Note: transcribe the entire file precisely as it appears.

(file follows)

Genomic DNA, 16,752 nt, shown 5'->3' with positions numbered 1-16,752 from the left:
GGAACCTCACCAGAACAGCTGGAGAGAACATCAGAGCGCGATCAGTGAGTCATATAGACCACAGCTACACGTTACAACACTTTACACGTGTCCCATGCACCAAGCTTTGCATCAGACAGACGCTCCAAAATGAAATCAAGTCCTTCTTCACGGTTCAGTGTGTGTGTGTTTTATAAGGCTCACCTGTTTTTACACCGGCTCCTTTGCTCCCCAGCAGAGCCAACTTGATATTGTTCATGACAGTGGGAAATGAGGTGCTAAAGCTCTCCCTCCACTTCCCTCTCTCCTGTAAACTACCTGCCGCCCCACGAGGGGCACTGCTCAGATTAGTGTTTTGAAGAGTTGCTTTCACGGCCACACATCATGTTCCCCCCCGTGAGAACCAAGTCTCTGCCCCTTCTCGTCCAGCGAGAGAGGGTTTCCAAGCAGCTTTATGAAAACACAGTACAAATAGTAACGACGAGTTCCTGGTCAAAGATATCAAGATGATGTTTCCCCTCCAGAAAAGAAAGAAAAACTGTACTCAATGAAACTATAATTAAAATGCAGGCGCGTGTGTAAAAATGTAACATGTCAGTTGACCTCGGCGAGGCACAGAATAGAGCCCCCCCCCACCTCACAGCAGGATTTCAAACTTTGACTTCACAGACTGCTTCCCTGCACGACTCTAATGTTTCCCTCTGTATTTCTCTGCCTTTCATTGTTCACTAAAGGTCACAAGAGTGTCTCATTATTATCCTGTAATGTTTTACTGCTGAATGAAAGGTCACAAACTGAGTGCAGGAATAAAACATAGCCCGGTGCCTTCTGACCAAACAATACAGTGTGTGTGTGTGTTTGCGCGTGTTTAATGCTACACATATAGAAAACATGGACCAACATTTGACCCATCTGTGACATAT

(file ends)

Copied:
Genomic DNA, 16,752 nt, shown 5'->3' with positions numbered 1-16,752 from the left:
GGAACCTCACCAGAACAGCTGGAGAGAACATCAGAGCGCGATCAGTGAGTCATATAGACCACAGCTACACGTTACAACACTTTACACGTGTCCCATGCACCAAGCTTTGCATCAGACAGACGCTCCAAAATGAAATCAAGTCCTTCTTCACGGTTCAGTGTGTGTGTGTTTTATAAGGCTCACCTGTTTTTACACCGGCTCCTTTGCTCCCCAGCAGAGCCAACTTGATATTGTTCATGACAGTGGGAAATGAGGTGCTAAAGCTCTCCCTCCACTTCCCTCTCTCCTGTAAACTACCTGCCGCCCCACGAGGGGCACTGCTCAGATTAGTGTTTTGAAGAGTTGCTTTCACGGCCACACATCATGTTCCCCCCCGTGAGAACCAAGTCTCTGCCCCTTCTCGTCCAGCGAGAGAGGGTTTCCAAGCAGCTTTATGAAAACACAGTACAAATAGTAACGACGAGTTCCTGGTCAAAGATATCAAGATGATGTTTCCCCTCCAGAAAAGAAAGAAAAACTGTACTCAATGAAACTATAATTAAAATGCAGGCGCGTGTGTAAAAATGTAACATGTCAGTTGACCTCGGCGAGGCACAGAATAGAGCCCCCCCCCACCTCACAGCAGGATTTCAAACTTTGACTTCACAGACTGCTTCCCTGCACGACTCTAATGTTTCCCTCTGTATTTCTCTGCCTTTCATTGTTCACTAAAGGTCACAAGAGTGTCTCATTATTATCCTGTAATGTTTTACTGCTGAATGAAAGGTCACAAACTGAGTGCAGGAATAAAACATAGCCCGGTGCCTTCTGACCAAACAATACAGTGTGTGTGTGTGTTTGCGCGTGTTTAATGCTACACATATAGAAAACATGGACCAACATTTGACCCATCTGTGACATAT